"I come to wive it wealthily in Padua." Petruchio implies that he thinks that he is perfectly capable of taming Katherina. "Have I not heard great ordnance in the field, ... And do you tell me of a woman's tongue."

  1. Theatre review - On Thursday 22nd May, I saw a performance of William Shakespeare's ...

    Altogether the set was comparatively simple, but had all the changes they play needed. The lighting for most of the play was moderately bright with foot lights lighting the stage, and several overhead lights as well. The exception was Petruchio's house, which was quite dim to show how different it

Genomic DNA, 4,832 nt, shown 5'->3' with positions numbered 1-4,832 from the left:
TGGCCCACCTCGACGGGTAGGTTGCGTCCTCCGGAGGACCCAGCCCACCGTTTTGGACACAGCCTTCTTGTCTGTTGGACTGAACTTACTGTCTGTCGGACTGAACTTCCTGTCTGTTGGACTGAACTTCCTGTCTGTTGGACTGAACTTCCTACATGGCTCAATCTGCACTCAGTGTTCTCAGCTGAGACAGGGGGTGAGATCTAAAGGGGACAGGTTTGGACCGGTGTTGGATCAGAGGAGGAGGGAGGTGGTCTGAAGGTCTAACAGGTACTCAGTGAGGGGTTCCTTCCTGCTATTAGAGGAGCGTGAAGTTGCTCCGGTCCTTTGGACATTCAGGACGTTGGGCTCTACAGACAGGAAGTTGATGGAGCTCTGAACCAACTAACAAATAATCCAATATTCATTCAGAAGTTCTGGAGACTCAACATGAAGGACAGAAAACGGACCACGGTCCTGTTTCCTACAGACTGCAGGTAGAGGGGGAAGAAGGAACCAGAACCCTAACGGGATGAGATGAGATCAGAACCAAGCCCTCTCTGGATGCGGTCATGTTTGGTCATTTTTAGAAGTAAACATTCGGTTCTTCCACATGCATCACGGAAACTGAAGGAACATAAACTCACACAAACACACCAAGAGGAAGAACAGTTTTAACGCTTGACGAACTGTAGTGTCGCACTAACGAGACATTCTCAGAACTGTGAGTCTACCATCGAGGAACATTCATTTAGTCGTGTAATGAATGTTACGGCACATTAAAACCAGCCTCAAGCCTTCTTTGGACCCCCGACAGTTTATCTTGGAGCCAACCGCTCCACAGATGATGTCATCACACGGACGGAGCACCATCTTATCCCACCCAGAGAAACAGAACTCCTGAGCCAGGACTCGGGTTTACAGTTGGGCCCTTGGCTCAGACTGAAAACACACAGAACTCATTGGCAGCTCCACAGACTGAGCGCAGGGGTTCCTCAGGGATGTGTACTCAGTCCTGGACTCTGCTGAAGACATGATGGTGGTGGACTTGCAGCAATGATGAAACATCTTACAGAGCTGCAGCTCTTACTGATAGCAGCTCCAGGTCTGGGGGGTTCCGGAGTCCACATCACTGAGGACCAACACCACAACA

2. Review of the Royal Shakespeare theatre, in Stratford upon Avon - 'Taming of the ...

    In plays such as 'The Prince and the Pauper' what people wear is very important in this play an example of this is when Lucentio swaps cloths with his servant so no one would know who he was. I knew what sort of a role a person played.

  • Over 160,000 pieces
    of student written work
  • Annotated by
    experienced teachers
  • Ideas and feedback to
    improve your own work